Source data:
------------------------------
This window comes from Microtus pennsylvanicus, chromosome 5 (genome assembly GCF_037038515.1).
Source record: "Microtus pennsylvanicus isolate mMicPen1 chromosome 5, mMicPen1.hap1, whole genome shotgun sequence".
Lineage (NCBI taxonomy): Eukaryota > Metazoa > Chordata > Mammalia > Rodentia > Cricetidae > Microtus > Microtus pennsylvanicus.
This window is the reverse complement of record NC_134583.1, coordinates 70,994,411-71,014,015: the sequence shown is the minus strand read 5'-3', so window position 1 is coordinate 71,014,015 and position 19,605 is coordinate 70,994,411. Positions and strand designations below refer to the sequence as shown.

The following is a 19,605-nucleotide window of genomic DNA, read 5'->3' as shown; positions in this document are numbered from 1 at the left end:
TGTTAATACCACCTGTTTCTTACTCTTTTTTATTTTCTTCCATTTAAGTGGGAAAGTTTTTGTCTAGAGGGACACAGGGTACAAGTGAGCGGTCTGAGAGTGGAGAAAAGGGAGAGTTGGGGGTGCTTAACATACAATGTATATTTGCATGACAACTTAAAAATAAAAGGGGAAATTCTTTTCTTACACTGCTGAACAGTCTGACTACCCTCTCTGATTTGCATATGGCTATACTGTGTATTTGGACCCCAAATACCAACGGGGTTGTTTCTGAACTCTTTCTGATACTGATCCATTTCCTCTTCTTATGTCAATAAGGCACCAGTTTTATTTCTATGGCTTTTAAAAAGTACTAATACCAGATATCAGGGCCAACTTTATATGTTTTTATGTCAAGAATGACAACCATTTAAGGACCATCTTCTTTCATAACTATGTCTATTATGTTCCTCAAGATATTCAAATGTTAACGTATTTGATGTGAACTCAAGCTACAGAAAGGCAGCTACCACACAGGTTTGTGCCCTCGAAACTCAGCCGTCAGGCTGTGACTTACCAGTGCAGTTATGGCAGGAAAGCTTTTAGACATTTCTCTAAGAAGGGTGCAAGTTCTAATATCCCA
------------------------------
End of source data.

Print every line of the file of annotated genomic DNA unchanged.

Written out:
This window comes from Microtus pennsylvanicus, chromosome 5 (genome assembly GCF_037038515.1).
Source record: "Microtus pennsylvanicus isolate mMicPen1 chromosome 5, mMicPen1.hap1, whole genome shotgun sequence".
Lineage (NCBI taxonomy): Eukaryota > Metazoa > Chordata > Mammalia > Rodentia > Cricetidae > Microtus > Microtus pennsylvanicus.
This window is the reverse complement of record NC_134583.1, coordinates 70,994,411-71,014,015: the sequence shown is the minus strand read 5'-3', so window position 1 is coordinate 71,014,015 and position 19,605 is coordinate 70,994,411. Positions and strand designations below refer to the sequence as shown.

The following is a 19,605-nucleotide window of genomic DNA, read 5'->3' as shown; positions in this document are numbered from 1 at the left end:
TGTTAATACCACCTGTTTCTTACTCTTTTTTATTTTCTTCCATTTAAGTGGGAAAGTTTTTGTCTAGAGGGACACAGGGTACAAGTGAGCGGTCTGAGAGTGGAGAAAAGGGAGAGTTGGGGGTGCTTAACATACAATGTATATTTGCATGACAACTTAAAAATAAAAGGGGAAATTCTTTTCTTACACTGCTGAACAGTCTGACTACCCTCTCTGATTTGCATATGGCTATACTGTGTATTTGGACCCCAAATACCAACGGGGTTGTTTCTGAACTCTTTCTGATACTGATCCATTTCCTCTTCTTATGTCAATAAGGCACCAGTTTTATTTCTATGGCTTTTAAAAAGTACTAATACCAGATATCAGGGCCAACTTTATATGTTTTTATGTCAAGAATGACAACCATTTAAGGACCATCTTCTTTCATAACTATGTCTATTATGTTCCTCAAGATATTCAAATGTTAACGTATTTGATGTGAACTCAAGCTACAGAAAGGCAGCTACCACACAGGTTTGTGCCCTCGAAACTCAGCCGTCAGGCTGTGACTTACCAGTGCAGTTATGGCAGGAAAGCTTTTAGACATTTCTCTAAGAAGGGTGCAAGTTCTAATATCCCA